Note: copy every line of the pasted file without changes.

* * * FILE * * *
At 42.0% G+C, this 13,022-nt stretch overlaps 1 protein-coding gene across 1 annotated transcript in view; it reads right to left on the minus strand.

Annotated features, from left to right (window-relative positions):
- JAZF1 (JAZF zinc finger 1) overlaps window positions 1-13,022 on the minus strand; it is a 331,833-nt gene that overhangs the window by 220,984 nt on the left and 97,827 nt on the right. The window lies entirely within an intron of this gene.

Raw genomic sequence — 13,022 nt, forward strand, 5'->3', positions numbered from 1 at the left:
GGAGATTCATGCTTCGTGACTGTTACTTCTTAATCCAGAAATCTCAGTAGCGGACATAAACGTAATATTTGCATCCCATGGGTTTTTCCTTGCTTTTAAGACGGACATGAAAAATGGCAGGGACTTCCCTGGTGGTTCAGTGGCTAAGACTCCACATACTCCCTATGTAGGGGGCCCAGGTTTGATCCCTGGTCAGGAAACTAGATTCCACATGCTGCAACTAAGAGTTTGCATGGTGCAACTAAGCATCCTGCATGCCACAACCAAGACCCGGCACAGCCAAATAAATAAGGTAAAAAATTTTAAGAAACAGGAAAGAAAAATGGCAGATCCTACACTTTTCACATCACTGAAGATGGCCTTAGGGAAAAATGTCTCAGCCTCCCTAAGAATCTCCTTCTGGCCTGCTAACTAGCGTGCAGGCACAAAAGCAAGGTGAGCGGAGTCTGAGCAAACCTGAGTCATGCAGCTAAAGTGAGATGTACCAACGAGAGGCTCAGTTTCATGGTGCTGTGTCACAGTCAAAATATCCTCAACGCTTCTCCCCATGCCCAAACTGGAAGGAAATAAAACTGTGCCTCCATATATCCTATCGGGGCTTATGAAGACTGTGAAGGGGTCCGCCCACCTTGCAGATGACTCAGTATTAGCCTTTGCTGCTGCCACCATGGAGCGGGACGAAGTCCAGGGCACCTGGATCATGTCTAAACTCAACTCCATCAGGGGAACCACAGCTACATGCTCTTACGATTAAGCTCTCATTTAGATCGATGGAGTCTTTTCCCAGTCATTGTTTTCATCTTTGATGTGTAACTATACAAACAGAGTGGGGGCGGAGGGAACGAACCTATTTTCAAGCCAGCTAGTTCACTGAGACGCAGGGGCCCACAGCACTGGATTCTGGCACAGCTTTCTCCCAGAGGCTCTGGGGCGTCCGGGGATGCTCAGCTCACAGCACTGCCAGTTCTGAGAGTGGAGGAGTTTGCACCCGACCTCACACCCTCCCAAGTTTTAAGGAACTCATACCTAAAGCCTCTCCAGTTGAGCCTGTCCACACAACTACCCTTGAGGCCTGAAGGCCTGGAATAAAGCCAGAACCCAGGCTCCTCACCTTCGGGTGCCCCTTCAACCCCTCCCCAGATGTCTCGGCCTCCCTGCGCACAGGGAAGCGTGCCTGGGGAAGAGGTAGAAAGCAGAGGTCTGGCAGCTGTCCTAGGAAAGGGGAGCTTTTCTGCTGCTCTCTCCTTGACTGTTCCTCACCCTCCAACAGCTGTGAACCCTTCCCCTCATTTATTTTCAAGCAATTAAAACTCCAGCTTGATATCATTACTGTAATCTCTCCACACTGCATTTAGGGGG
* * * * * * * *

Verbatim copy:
At 42.0% G+C, this 13,022-nt stretch overlaps 1 protein-coding gene across 1 annotated transcript in view; it reads right to left on the minus strand.

Annotated features, from left to right (window-relative positions):
- JAZF1 (JAZF zinc finger 1) overlaps window positions 1-13,022 on the minus strand; it is a 331,833-nt gene that overhangs the window by 220,984 nt on the left and 97,827 nt on the right. The window lies entirely within an intron of this gene.

Raw genomic sequence — 13,022 nt, forward strand, 5'->3', positions numbered from 1 at the left:
GGAGATTCATGCTTCGTGACTGTTACTTCTTAATCCAGAAATCTCAGTAGCGGACATAAACGTAATATTTGCATCCCATGGGTTTTTCCTTGCTTTTAAGACGGACATGAAAAATGGCAGGGACTTCCCTGGTGGTTCAGTGGCTAAGACTCCACATACTCCCTATGTAGGGGGCCCAGGTTTGATCCCTGGTCAGGAAACTAGATTCCACATGCTGCAACTAAGAGTTTGCATGGTGCAACTAAGCATCCTGCATGCCACAACCAAGACCCGGCACAGCCAAATAAATAAGGTAAAAAATTTTAAGAAACAGGAAAGAAAAATGGCAGATCCTACACTTTTCACATCACTGAAGATGGCCTTAGGGAAAAATGTCTCAGCCTCCCTAAGAATCTCCTTCTGGCCTGCTAACTAGCGTGCAGGCACAAAAGCAAGGTGAGCGGAGTCTGAGCAAACCTGAGTCATGCAGCTAAAGTGAGATGTACCAACGAGAGGCTCAGTTTCATGGTGCTGTGTCACAGTCAAAATATCCTCAACGCTTCTCCCCATGCCCAAACTGGAAGGAAATAAAACTGTGCCTCCATATATCCTATCGGGGCTTATGAAGACTGTGAAGGGGTCCGCCCACCTTGCAGATGACTCAGTATTAGCCTTTGCTGCTGCCACCATGGAGCGGGACGAAGTCCAGGGCACCTGGATCATGTCTAAACTCAACTCCATCAGGGGAACCACAGCTACATGCTCTTACGATTAAGCTCTCATTTAGATCGATGGAGTCTTTTCCCAGTCATTGTTTTCATCTTTGATGTGTAACTATACAAACAGAGTGGGGGCGGAGGGAACGAACCTATTTTCAAGCCAGCTAGTTCACTGAGACGCAGGGGCCCACAGCACTGGATTCTGGCACAGCTTTCTCCCAGAGGCTCTGGGGCGTCCGGGGATGCTCAGCTCACAGCACTGCCAGTTCTGAGAGTGGAGGAGTTTGCACCCGACCTCACACCCTCCCAAGTTTTAAGGAACTCATACCTAAAGCCTCTCCAGTTGAGCCTGTCCACACAACTACCCTTGAGGCCTGAAGGCCTGGAATAAAGCCAGAACCCAGGCTCCTCACCTTCGGGTGCCCCTTCAACCCCTCCCCAGATGTCTCGGCCTCCCTGCGCACAGGGAAGCGTGCCTGGGGAAGAGGTAGAAAGCAGAGGTCTGGCAGCTGTCCTAGGAAAGGGGAGCTTTTCTGCTGCTCTCTCCTTGACTGTTCCTCACCCTCCAACAGCTGTGAACCCTTCCCCTCATTTATTTTCAAGCAATTAAAACTCCAGCTTGATATCATTACTGTAATCTCTCCACACTGCATTTAGGGGG